This Tuesday saw the end of an era in Dutch history: for more than a century the Dutch throne had been occupied by queens, but on 30 April Queen Beatrix abdicated to make way for her son, Willem-Alexander. Another break with tradition is the issue of so-called ‘Coronation’ stamps – Dutch monarchs do not actually get crowned – which do not feature the portrait of the new monarch.
The Coronation stamps, issued on 1 May, only feature the new king’s initials WA. A very modern and original design, which reiterates the country’s reputation for issuing modern - and slightly wacky - stamps. The colour scheme is symbolic, of course. The Netherlands 1 value includes the Dutch tricolour of red, white and blue. The Netherlands 2 value sees the red being swapped for green.
That was also the case with the coronation stamps for Beatrix (now princess again), who became queen in 1980. Her stamps made use of a very personal portrait, which was a representation of Beatrix as the ‘princess with the smile’, which was how she was known. The photograph was taken by her husband Prince Claus. The church in Amsterdam where the inauguration ceremony took place was also depicted and the stamp colours again included the Dutch tricolour and orange for the House of Orange.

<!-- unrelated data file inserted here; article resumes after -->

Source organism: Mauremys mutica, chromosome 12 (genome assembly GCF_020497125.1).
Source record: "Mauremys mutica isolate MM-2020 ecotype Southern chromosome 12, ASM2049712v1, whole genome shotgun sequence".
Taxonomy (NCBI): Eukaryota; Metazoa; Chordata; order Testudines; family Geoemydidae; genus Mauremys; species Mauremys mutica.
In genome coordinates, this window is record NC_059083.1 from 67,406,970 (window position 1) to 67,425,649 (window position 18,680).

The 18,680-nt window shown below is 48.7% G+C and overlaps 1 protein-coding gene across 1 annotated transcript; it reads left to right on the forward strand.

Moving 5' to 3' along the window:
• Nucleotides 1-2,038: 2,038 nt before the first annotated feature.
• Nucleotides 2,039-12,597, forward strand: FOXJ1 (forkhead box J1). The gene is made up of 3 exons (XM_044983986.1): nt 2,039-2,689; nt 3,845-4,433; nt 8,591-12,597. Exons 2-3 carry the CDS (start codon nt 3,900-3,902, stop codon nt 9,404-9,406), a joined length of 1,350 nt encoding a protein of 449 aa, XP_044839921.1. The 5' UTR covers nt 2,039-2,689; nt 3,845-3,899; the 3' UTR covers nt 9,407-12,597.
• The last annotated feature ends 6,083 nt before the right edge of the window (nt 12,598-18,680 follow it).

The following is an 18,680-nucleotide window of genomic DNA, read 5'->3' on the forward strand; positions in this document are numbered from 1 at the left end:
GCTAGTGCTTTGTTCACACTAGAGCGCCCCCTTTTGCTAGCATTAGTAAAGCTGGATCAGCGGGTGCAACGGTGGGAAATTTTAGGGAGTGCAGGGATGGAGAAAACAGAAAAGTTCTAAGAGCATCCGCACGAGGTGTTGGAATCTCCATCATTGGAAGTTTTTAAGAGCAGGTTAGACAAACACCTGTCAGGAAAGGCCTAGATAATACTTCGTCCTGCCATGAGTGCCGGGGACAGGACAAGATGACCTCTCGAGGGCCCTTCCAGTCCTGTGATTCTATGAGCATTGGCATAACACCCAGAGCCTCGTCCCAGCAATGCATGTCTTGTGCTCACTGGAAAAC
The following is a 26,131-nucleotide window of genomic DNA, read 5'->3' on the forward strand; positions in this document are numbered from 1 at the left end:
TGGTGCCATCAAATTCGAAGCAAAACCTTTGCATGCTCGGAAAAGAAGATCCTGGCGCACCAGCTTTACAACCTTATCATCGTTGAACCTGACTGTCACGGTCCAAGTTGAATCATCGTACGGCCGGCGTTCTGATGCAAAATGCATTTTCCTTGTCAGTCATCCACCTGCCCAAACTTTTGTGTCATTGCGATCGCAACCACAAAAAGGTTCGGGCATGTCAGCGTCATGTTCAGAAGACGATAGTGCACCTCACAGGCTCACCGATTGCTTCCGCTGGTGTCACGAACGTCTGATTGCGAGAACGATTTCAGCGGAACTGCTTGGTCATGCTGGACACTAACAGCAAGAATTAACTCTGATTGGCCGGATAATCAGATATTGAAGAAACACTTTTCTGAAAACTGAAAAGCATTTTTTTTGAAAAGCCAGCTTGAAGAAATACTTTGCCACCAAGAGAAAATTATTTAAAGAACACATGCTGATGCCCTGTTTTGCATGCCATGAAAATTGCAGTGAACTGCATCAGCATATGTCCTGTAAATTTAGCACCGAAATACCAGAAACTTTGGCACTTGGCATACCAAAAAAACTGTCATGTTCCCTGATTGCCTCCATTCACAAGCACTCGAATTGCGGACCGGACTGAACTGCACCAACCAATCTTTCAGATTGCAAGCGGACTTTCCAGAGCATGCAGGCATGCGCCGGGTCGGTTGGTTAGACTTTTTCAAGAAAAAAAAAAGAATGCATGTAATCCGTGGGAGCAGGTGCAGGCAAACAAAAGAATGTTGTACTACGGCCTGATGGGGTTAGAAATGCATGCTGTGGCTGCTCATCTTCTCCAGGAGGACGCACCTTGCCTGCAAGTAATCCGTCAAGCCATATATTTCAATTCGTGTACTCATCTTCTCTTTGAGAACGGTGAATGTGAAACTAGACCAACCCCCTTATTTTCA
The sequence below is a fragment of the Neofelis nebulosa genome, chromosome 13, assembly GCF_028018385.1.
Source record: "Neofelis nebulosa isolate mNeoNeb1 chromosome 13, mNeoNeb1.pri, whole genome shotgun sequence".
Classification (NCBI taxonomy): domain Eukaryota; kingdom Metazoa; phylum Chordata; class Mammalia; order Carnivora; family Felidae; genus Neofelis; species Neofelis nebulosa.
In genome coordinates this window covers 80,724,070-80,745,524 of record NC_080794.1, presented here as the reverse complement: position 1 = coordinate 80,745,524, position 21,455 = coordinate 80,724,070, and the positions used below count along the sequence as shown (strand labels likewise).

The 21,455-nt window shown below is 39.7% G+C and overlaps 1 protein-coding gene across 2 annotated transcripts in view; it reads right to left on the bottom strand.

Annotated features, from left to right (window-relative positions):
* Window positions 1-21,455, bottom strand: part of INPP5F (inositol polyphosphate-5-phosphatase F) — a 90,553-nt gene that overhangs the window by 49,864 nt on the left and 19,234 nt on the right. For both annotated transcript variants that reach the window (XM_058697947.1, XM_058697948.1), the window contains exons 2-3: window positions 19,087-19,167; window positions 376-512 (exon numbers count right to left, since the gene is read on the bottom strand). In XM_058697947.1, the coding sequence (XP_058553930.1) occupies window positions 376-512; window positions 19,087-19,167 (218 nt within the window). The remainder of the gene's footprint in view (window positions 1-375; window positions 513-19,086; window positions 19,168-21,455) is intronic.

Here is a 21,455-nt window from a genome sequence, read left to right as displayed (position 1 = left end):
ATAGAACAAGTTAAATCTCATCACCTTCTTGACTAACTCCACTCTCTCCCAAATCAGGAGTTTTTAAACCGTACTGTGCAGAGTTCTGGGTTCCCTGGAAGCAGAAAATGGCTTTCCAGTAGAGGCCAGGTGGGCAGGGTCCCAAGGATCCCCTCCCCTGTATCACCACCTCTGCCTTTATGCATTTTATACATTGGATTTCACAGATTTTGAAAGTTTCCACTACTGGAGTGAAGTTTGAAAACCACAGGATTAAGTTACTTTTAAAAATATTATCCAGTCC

Queen Juliana, who acceded to the throne in 1948, did not have any specific coronation stamps. At that time, the Dutch postal authorities mainly hoped to have a new definitive set ready when she would become queen. Unfortunately, the eventual design proved rather unsuitable for the traditional small-format definitive stamps, so a final-hour decision was made to just issue two large format stamps for the most common postal rates and start working on a new definitive set. The two stamps have therefore become known as Coronation stamps, even though they’re technically not.
That was also the case for the coronation stamp issued for Queen Wilhelmina in 1898, which is also the first of its kind issued in the Netherlands. Wilhelmina became queen in 1890 but as she was only ten years old at the time, her mother Emma took on the role as queen-regent. It would, however, be Wilhelmina whose portrait would grace the nation’s definitives. The forthcoming inauguration was the perfect moment for the postal authorities to replace the portrait of that young queen with one of a more adult version. One would think there was plenty of time to prepare such a set but there were so many hitches in the design phase that when ‘The Day’ drew near, only one value was more or less ready to be issued. Again, this stamp, which was basically just a definitive, would enter history as the Coronation stamp.
See yous later